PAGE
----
A day for Schopenhauer

When summer hesitates
like it does today
he bends with wind
and willow close to water
with his weight morosed.
Benched he sits alone
dropping breadcrumbs for the geese

He tries to read.
This is a day for Schopenhauer
a day for being ridiculed
for being later right.
He watches as the girls pass by
he wonders why
his life has turned the same as rain
to everything and nothing
when summer hesitates.

german-philosopher-arthur-schopenhauer-1896.jpg!Large

German Philosopher Arthur Schopenhauer by Félix Vallotton

Linked to Open Platform at toads. Summer can be a bit depressive.

2017-07-04

22 responses to “A day for Schopenhauer

  1. A0lso, a time of growth and understanding, Bjorn, but tempered, with the knowledge that death is not far behind.

  2. When is life like rain? When it satisfies thirst, wets the seeds, fills the basin, changes the mood, or rolls down our cheeks like tears? We pray for rain, we dance for rain, we imagine it coming to us over the mountains…we cannot live without it.

  3. “When summer hesitates” what a beautiful opening line, and the ending “his life has turned the same as rain
    to everything and nothing
    when summer hesitates.”
    Beautiful. Beautiful, beautiful poetry. 🙂

  4. Ah Schopenhauer’s keen eye for human foibles…do we dare to take such a view of ourselves in the modern age without shrivelling a bit?
    How well you have captured the scene, in way that allows the reader to see the world through the eyes of your protagonist, and shiver at the thought of life being the equivalent of rain, so prone to a washing away. What a poem!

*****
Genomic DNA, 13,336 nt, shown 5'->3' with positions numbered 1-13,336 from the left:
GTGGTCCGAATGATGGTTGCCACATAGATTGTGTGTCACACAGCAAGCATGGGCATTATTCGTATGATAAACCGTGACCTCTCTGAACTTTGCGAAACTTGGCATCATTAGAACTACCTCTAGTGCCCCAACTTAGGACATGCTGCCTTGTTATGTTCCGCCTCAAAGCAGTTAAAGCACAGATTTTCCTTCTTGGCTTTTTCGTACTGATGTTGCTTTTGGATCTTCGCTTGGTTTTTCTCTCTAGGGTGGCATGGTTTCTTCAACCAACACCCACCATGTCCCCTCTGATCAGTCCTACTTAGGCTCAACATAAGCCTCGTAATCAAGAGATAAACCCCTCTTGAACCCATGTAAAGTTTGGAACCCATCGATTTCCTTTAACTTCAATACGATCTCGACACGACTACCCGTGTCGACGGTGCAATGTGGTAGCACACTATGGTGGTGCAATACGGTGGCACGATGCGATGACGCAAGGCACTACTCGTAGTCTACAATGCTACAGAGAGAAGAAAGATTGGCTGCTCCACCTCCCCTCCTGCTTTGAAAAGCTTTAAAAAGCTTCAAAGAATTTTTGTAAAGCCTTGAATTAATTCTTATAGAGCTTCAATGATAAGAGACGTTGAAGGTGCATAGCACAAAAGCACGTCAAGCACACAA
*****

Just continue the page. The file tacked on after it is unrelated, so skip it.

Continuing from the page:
5. I love that image of Schopenhaure:
    ‘Benched he sits alone
    dropping breadcrumbs for the geese’. Maybe he should visit the aged librarian – I’m sure they have a lot in common.

  6. I love the image of Schopenhaure: “he bends with wind and willow close to water with his weight morosed. Benched he sits alone dropping breadcrumbs for the geese.” Beautifully penned.

  7. I do not know enough about Schopenhauer to fully appreciate all the aspects of the poem, though you do not make that a pre-condition! A really interesting poem, I love the idea of summer hesitating and morose used as a verb; and that sense of being ridiculed but later proved right–really it is very amusing as the guy seems quite confident of how all this will go. It is very well done, Bjorn. k.

  8. Often when I don’t finish reading something or only partially understand what I have read, I feel as though, it is as nothing – that it was better never to have read what I read at all, than to arrive between all and nothing (if you get my drift), I always think, if only I had the will I could have completed it. For some reason this poem made me think of that feeling. Perhaps it was the lines:

    ‘his life has turned the same as rain
    to everything and nothing
    when summer hesitates.’

    An interesting piece … as was my goggle of Schopenhauer ~ oops, there’s that feeling, again ~ Smiles

  9. “(W)eight morosed” is a wonderful bit of phrasing. I don’t normally equate Schopenhauer with July 4th, but I’m beginning to believe that’s my fault.

  10. The bit of melancholia, the uncertainty… is so vivid in the last questioning lines. The imagery of rain that almost is but isn’t leaves the chest feeling tight, wondering…

  11. “Show-pen hour.” That’s when you’re supposed to have been writing and are expected to show your work, but you’ve not been able; the flow’s not coming so far. So you’re going to read instead, even though you may be missing your deadline with a publisher or something.

    I love this part:

    “This is a day for Schopenhauer
    a day for being ridiculed
    for being later right.”

    The pain and loneliness of being the only one who knows you’re right in whatever you’re thinking or doing; later, maybe after death, the world will appreciate your genius. But right now, they maybe think you’re crazy, or just wrong.

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